Ofcom’s Wholesale Fixed Telecoms Market Review 2021-2026

Comprehensive guidelines to greatly accelerate full fibre roll-out met with some mixed feelings  

Point Topic analysis of Ofcom's first ever combined review of the Wholesale Fixed Telecoms Market from 2021-2026.

Ofcom have published their first ever combined review of the Wholesale Fixed Telecoms Market from 2021-2026.  Ofcom took a more robust approach to this market review as it chose to cover a wider 5-year period starting from April 2021 as opposed to the usual 3-year timeframe, along with combining both the Business Connectivity Market Review (leased lines, Dark Fibre, etc.) and the Wholesale Local Access Market Review, which is more focused more on residential services, into a single overarching review.   Point Topic, the leading resource for broadband market intelligence, has compiled the key points and outcomes below.

Since Ofcom published their pro-investment market reviews in 2018, gigabit-capable and full fibre roll-outs have undoubtedly progressed, although at a somewhat slower pace than expected, with Openreach, Virgin Media and CityFibre only really reaching their strides in 2020.  As it stands, gigabit-capable broadband is available to 7.9 million homes (27% of the UK) and more than 5 million homes (18% of the UK) can now access full fibre broadband. Ofcom believes that with commercial deployments, through a combination of Openreach and other competing networks, gigabit-capable network coverage of 80% of the UK will be attainable by mid 2020s.

The market reviews are aimed at complementing the Government’s £1.2bn funding programmes running until 2024/25 which are mainly supporting the roll-out in the hardest-to-reach areas across the UK as part of an overall £5 billion funding commitment.  The review demonstrates that Ofcom’s sights are clearly set on ploughing full steam ahead with full fibre roll-out and aims at putting into place the right conditions to do so.  Overall, the main players welcome the conduciveness of the regulations to their scaling up plans whilst some players, mainly TalkTalk, who are reliant on Openreach’s FTTC network services have been extremely vocal about their opposition to some of the regulations.

Key changes to the regulations:

BT continue to be recognised as having significant market power (SMP) and Openreach will continue to be required to allow all network operators to lay their own fibre networks using Openreach’s infrastructure through its Physical Infrastructure Access (PIA) product.  There is however, no overarching policy when it comes to full fibre deployment and Ofcom have opted for a geographical regulatory approach identifying three main areas.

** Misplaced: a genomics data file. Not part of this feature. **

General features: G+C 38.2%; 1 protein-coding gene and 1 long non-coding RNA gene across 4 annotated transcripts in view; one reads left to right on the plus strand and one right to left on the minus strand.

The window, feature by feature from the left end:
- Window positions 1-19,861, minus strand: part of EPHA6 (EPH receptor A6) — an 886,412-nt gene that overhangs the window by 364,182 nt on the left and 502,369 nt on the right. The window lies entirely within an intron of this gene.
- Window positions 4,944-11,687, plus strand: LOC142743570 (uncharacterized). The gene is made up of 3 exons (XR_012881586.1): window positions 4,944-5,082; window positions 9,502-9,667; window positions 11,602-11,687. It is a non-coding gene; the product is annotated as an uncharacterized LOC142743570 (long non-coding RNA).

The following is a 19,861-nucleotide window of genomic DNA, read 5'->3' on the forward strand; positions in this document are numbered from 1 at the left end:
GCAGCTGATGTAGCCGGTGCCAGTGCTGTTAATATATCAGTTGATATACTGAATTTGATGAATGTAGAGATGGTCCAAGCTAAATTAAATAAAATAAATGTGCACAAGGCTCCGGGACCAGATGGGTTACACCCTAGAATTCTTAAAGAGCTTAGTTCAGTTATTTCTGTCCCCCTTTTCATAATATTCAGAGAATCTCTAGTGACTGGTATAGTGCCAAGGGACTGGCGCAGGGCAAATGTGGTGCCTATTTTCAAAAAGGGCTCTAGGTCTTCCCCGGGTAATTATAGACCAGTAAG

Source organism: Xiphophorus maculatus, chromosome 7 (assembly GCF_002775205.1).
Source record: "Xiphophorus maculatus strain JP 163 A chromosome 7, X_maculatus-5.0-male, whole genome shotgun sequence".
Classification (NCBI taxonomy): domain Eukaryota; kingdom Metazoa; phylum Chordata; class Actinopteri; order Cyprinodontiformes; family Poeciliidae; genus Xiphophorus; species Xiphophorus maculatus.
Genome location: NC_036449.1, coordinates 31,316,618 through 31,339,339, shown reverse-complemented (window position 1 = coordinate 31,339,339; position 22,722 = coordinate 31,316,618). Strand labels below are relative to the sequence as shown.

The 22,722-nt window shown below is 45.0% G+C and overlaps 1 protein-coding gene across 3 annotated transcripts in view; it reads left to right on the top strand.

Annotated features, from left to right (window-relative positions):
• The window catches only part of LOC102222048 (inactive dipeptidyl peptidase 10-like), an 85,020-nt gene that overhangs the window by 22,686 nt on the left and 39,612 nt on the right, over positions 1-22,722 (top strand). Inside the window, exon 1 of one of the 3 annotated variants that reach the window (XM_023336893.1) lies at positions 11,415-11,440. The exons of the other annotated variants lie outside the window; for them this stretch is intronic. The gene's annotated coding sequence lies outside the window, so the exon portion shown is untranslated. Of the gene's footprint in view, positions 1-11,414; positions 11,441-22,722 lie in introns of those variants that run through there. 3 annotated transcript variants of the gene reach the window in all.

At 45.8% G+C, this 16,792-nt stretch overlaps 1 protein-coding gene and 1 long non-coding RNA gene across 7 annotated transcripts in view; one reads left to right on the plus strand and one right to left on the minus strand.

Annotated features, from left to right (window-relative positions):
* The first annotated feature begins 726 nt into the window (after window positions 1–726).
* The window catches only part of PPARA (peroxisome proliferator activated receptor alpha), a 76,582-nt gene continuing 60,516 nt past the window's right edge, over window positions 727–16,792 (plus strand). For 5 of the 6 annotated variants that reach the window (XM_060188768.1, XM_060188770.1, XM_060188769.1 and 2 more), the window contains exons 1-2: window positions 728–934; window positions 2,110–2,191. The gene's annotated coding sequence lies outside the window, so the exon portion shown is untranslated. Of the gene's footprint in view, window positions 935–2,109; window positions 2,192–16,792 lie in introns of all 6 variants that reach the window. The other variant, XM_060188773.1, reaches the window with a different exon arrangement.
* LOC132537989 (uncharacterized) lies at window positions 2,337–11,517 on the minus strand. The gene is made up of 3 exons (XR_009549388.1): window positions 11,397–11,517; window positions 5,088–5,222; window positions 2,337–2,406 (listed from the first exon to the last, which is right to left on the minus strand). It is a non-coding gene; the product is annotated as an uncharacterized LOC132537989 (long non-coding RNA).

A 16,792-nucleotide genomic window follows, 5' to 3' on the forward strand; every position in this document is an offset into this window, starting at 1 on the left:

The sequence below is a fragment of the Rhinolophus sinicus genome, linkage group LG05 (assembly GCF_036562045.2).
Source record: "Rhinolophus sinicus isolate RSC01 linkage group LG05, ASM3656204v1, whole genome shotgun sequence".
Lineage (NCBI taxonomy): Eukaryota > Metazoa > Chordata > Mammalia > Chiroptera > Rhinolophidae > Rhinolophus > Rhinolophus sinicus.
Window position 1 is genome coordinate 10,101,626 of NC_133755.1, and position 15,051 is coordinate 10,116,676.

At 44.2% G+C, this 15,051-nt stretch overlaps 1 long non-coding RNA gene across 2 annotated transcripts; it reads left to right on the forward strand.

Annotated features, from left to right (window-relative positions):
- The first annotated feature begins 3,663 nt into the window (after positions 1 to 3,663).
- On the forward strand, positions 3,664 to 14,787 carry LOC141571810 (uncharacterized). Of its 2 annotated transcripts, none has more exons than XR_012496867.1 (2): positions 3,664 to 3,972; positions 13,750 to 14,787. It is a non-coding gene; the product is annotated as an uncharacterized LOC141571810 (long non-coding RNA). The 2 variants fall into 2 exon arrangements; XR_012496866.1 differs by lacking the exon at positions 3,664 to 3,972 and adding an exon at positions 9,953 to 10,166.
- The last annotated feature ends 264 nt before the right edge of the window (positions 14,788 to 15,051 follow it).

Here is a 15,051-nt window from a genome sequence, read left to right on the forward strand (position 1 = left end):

Area 1, usually dense urban locations where there are at least two existing networks, Openreach’s products will not be regulated with the hope of promoting further investment and competition.  Ofcom have not identified any such areas at this stage but expect to do so in the future.

Area 2 covers around 70% of the UK and has been identified as potentially competitive areas, where one or more existing alternative ultrafast networks are present or where there are plans in place for deployment.  Openreach will continue to be required to provide wholesale access to its network. Ofcom have set flat, inflation-adjusted, regulated prices for Openreach’s entry-level superfast broadband service, which has a download speed of up to 40Mbps. They are not regulating the prices of Openreach’s higher-speed services – providing an incentive for investment by Openreach and competing networks. However, Openreach will be able to charge more (£1.70 per month extra) for the 40Mbps service if it is delivered over full fibre.  Ofcom sees the move as creating stability and regulatory certainty to investors and allows all companies the potential to earn a fair return, while also helping make sure people can still get affordable broadband.

Area 3 is comprised of usually rural and hard-to-reach areas, makes up the remaining 30% of the UK and are considered non-competitive by Ofcom.   They’ve stated that where Openreach is the only operator providing a large-scale network, regulation has been introduced to support investment by allowing Openreach to recover its costs to build a new fibre network from a wider range of services (similar to a “regulated asset base” model approach), such as copper line services, which could reduce the risk of its investment.  Considering BT’s commercial commitment to deploy full fibre to 3.2 million rural premises by March 2026, Ofcom will align the level and scope of the charge control to be the same as in the areas with potential for material competition. They went on to further state that, “[we] recognise that there are a number of small operators who are planning to invest in some of these areas, and this pricing approach also supports them.”

The tables in the full report provide a comparison of Ofcom’s initial proposed market remedies for Areas 2 and 3 put forth in the January 2020 consultation along with the final remedies published in the March statement.

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